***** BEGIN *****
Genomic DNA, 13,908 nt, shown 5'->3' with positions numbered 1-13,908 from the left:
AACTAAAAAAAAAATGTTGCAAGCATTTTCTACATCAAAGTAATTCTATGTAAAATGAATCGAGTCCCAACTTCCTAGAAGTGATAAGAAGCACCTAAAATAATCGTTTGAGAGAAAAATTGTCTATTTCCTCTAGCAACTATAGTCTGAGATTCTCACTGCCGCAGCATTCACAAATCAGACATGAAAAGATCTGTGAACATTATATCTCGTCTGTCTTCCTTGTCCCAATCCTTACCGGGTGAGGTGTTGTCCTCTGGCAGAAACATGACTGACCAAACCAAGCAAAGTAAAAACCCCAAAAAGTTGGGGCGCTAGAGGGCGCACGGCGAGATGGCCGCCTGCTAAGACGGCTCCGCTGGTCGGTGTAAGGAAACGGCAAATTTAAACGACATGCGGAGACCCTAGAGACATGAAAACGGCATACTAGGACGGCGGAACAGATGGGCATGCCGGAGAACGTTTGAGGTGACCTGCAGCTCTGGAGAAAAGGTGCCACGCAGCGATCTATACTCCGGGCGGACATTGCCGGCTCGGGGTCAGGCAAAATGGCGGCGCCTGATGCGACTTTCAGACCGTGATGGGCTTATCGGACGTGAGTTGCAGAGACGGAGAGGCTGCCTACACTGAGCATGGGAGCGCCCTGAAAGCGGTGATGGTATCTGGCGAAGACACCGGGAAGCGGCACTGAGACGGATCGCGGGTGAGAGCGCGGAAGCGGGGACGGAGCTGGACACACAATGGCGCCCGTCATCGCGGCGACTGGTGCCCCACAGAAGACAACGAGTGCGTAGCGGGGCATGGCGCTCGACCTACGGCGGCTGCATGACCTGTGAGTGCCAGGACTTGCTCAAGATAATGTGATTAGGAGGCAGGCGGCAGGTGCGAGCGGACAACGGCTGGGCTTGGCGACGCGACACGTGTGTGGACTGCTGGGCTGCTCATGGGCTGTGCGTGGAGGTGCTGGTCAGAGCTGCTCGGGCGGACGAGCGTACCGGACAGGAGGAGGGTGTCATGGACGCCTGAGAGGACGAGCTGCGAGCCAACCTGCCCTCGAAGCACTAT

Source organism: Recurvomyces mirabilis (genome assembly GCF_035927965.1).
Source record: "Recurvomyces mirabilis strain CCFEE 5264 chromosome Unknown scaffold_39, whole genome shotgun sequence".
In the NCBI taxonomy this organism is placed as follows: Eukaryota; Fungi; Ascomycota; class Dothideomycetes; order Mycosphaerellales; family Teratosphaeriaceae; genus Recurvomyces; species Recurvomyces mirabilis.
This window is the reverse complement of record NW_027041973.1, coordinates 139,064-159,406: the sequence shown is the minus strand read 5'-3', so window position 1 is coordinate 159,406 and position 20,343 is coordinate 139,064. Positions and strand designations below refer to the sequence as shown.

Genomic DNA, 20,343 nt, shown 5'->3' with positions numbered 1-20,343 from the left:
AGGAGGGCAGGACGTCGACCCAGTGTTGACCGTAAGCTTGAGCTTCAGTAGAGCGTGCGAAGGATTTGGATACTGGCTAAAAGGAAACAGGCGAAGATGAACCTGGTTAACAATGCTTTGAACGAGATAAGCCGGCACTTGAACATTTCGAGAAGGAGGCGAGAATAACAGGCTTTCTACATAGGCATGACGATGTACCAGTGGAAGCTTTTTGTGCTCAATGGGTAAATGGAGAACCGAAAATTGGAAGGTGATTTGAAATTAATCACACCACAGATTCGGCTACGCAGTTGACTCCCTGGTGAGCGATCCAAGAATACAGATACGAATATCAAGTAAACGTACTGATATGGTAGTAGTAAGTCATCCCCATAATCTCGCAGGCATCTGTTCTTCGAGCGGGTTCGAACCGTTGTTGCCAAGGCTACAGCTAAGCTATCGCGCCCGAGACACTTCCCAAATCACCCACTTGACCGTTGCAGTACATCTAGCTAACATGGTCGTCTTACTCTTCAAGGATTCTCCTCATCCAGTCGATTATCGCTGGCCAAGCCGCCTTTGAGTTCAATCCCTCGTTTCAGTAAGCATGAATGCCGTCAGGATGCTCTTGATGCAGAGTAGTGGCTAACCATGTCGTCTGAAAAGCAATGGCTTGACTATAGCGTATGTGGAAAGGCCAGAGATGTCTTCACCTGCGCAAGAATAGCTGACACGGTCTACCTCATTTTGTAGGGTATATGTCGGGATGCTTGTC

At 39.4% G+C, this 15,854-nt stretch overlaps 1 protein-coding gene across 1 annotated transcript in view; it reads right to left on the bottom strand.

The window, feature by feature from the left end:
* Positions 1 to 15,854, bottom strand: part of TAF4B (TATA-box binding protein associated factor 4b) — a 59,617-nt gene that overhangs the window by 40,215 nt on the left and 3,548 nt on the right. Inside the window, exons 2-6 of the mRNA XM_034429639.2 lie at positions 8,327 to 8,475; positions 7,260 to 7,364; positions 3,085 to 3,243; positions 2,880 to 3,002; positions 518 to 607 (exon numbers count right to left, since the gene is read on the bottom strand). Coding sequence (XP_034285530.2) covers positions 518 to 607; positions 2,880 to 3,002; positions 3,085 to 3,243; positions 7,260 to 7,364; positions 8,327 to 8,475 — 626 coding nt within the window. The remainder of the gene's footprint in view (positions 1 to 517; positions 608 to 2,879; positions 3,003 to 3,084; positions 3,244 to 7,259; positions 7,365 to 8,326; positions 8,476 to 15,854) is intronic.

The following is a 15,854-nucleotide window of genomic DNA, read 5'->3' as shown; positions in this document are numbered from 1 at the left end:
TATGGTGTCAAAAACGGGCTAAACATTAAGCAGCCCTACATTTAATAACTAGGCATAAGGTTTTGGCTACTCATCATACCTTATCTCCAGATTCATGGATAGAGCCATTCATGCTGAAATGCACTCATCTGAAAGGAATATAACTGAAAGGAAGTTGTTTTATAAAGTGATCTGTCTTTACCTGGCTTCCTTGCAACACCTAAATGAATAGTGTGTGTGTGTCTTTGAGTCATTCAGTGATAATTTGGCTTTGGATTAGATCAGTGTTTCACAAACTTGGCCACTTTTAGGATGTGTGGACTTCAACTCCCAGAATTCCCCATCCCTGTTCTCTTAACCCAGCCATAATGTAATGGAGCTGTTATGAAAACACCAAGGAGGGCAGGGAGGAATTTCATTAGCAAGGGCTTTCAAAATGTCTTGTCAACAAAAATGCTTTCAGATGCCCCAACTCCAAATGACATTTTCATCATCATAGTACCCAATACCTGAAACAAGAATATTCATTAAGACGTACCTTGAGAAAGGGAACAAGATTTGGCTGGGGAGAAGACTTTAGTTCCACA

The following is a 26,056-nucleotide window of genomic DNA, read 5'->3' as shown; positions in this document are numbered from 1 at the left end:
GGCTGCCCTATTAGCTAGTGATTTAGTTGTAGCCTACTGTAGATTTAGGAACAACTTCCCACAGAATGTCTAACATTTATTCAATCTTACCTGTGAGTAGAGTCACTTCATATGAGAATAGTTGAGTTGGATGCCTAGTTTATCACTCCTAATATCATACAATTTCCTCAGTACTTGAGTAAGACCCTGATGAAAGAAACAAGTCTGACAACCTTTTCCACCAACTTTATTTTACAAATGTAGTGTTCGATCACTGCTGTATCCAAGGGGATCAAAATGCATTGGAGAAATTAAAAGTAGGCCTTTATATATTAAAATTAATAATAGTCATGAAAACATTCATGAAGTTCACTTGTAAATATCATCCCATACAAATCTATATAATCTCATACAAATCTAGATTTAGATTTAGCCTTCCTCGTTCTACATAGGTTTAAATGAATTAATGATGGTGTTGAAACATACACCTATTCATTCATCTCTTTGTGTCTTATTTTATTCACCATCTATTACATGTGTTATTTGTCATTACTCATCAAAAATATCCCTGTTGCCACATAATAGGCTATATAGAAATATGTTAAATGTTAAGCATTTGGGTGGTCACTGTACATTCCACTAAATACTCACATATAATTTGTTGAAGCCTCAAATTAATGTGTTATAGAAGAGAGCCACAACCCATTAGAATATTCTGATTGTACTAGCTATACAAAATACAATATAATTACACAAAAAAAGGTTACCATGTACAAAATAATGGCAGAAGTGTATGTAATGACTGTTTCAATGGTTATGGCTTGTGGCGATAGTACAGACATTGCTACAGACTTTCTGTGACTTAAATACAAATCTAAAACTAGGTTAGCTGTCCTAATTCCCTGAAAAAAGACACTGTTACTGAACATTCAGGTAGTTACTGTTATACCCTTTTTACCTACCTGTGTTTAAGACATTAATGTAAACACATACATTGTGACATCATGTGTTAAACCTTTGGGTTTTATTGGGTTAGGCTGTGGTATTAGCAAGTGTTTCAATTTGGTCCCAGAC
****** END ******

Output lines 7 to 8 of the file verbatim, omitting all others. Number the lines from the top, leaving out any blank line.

Genomic DNA, 20,343 nt, shown 5'->3' with positions numbered 1-20,343 from the left:
AGGAGGGCAGGACGTCGACCCAGTGTTGACCGTAAGCTTGAGCTTCAGTAGAGCGTGCGAAGGATTTGGATACTGGCTAAAAGGAAACAGGCGAAGATGAACCTGGTTAACAATGCTTTGAACGAGATAAGCCGGCACTTGAACATTTCGAGAAGGAGGCGAGAATAACAGGCTTTCTACATAGGCATGACGATGTACCAGTGGAAGCTTTTTGTGCTCAATGGGTAAATGGAGAACCGAAAATTGGAAGGTGATTTGAAATTAATCACACCACAGATTCGGCTACGCAGTTGACTCCCTGGTGAGCGATCCAAGAATACAGATACGAATATCAAGTAAACGTACTGATATGGTAGTAGTAAGTCATCCCCATAATCTCGCAGGCATCTGTTCTTCGAGCGGGTTCGAACCGTTGTTGCCAAGGCTACAGCTAAGCTATCGCGCCCGAGACACTTCCCAAATCACCCACTTGACCGTTGCAGTACATCTAGCTAACATGGTCGTCTTACTCTTCAAGGATTCTCCTCATCCAGTCGATTATCGCTGGCCAAGCCGCCTTTGAGTTCAATCCCTCGTTTCAGTAAGCATGAATGCCGTCAGGATGCTCTTGATGCAGAGTAGTGGCTAACCATGTCGTCTGAAAAGCAATGGCTTGACTATAGCGTATGTGGAAAGGCCAGAGATGTCTTCACCTGCGCAAGAATAGCTGACACGGTCTACCTCATTTTGTAGGGTATATGTCGGGATGCTTGTC